Instead of corporate tax cuts, give money to the poor: Nobel laureate Abhijit Banerjee

In conversation: Abhijit Banerjee, centre, and Esther Duflo at the launch of their book on January 3, 2010. Photo: Twitter/@juggernautbooks  

Instead of cutting corporate taxes, the government should put money in the hands of poorer people who will spend it immediately and kick-start demand in the economy, said Economics Nobel Prize winner Abhijit Banerjee.

Also read: Who is Abhijit Banerjee, one of the winners of 2019 Economics Nobel?

He was speaking at the launch of his latest book, Good Economics for Hard Times, on Friday, along with his co-author and fellow prize winner Esther Duflo.

Withnnual budget coming up in less than a month’s time, and the country in the midst of an economic crisis, Dr. Banerjee was asked what the Finance Minister should be doing in order to boost demand and revive the economy. “I would say, first, no more cuts in corporate taxes,” he said, to loud applause from a packed audience.

He noted that the corporate sector is not acting to boost demand. “The clear fact is that the corporate sector is actually sitting on cash and is not investing. Why is it not investing? Because every sign of a demand problem is there You talk to people from the corporate sector, they say, right now, there is no market for what I need to sell,” said Dr. Banerjee.

“We have to get the demand side going. And for that, you need to get the money into the hands of the people who will spend it now,” he said.

Dr. Duflo added that this government’s efforts to ensure that the poor have bank accounts would make it possible to implement such a strategy. Small steps to support the poor could have an “enormous return on investment” as there is a long-term payoff, she said, adding that “it’s much better than a fiscal stimulus.”

Weighing in on the Citizenship (Amendment) Act, Dr. Banerjee said: “We should be worried about creating structures of the state, power structures which make you so vulnerable, you can be extorted in many ways.”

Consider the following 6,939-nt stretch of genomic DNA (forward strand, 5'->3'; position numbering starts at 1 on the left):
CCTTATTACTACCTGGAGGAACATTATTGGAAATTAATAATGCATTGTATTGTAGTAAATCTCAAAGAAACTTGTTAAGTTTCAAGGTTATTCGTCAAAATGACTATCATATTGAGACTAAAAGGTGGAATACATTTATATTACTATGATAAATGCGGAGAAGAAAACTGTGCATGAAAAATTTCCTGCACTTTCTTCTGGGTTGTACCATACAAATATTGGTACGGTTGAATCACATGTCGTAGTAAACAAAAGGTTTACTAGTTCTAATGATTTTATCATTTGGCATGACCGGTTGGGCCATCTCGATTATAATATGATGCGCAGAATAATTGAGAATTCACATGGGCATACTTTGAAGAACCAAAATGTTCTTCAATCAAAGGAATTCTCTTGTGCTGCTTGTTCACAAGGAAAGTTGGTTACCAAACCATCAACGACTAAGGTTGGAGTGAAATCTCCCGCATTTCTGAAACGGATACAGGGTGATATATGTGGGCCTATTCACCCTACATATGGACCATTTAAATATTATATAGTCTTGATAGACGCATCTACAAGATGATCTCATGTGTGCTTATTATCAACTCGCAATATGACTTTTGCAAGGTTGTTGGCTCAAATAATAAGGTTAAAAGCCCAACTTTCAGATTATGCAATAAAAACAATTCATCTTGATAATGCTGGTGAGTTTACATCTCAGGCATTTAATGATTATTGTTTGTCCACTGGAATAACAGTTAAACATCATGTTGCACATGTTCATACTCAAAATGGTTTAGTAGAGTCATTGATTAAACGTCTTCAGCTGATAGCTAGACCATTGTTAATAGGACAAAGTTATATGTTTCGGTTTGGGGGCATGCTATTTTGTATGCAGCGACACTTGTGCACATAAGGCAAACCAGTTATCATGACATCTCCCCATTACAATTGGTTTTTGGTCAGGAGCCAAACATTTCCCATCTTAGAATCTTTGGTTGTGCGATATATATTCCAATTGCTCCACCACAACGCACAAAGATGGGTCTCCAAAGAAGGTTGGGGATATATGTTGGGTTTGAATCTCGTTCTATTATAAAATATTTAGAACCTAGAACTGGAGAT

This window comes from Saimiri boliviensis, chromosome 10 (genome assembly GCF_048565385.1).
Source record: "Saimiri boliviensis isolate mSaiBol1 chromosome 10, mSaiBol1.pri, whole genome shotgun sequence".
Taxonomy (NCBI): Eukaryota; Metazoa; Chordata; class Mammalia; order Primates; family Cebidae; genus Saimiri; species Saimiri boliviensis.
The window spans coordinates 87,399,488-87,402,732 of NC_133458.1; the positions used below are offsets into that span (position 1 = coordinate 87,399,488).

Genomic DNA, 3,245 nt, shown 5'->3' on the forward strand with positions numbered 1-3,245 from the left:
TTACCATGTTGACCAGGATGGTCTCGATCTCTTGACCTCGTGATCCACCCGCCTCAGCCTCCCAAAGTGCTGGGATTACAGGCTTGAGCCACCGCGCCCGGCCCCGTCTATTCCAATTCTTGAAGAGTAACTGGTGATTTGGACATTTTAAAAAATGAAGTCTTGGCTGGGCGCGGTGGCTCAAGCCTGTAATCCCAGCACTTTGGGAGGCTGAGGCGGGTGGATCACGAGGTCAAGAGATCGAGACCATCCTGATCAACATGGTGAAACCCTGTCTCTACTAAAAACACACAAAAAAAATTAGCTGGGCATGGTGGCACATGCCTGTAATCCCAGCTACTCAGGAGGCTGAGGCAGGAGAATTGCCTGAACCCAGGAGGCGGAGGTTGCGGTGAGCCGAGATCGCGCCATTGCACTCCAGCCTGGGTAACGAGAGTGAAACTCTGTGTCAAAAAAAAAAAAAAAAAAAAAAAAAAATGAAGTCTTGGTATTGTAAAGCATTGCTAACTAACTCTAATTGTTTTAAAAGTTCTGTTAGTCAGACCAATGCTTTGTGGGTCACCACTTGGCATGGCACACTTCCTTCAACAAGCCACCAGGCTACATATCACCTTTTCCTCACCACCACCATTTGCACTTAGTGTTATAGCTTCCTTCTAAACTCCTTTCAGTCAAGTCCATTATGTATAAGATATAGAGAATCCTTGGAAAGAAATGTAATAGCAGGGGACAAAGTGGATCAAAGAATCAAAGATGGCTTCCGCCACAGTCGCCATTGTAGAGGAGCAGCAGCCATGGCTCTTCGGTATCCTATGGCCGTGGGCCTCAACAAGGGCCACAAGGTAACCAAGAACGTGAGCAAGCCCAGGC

The MIT economists, who won the Nobel along with Michael Kremer, were honoured for their work in using randomised control trials to test the impact of small policy interventions so that there is clear evidence of what has impact and brings about the desired outcome.

Several experiments

Dr. Banerjee reiterated that their research has shown that giving regular amounts of money to poor people can have high impact, and does not serve to make them more lazy as is popular wisdom. “We found that giving people money makes them more enthusiastic and more productive,” he said, outlining several experiments in India and Africa which showed this.

He played a key role in the conceptualisation of the basic income scheme NYAY, which was a highlight of the Congress’s electoral platform in the run-up to the 2019 Lok Sabha polls. The scheme proposed to provide the poorest Indians with a monthly income of ₹6000.

Governance nightmare

Dr. Banerjee also weighed in on the Citizenship (Amendment) Act. Apart from the issue of religious discrimination, he noted that the Act could create a governance nightmare which would be especially devastating to the poor. “I’m worried about abuses of power. We should be worried about creating structures of the state, power structures which make you so vulnerable, you can be extorted in many ways,” he said, noting that local officials in border district would have the power to extort large sums from people whose lives hang in the balance. “The governance problem is a frightening one,” he said.

Abhijit Banerjee, Esther Duflo react after winning Nobel Prize

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Printable version | Jan 22, 2022 8:36:35 PM |

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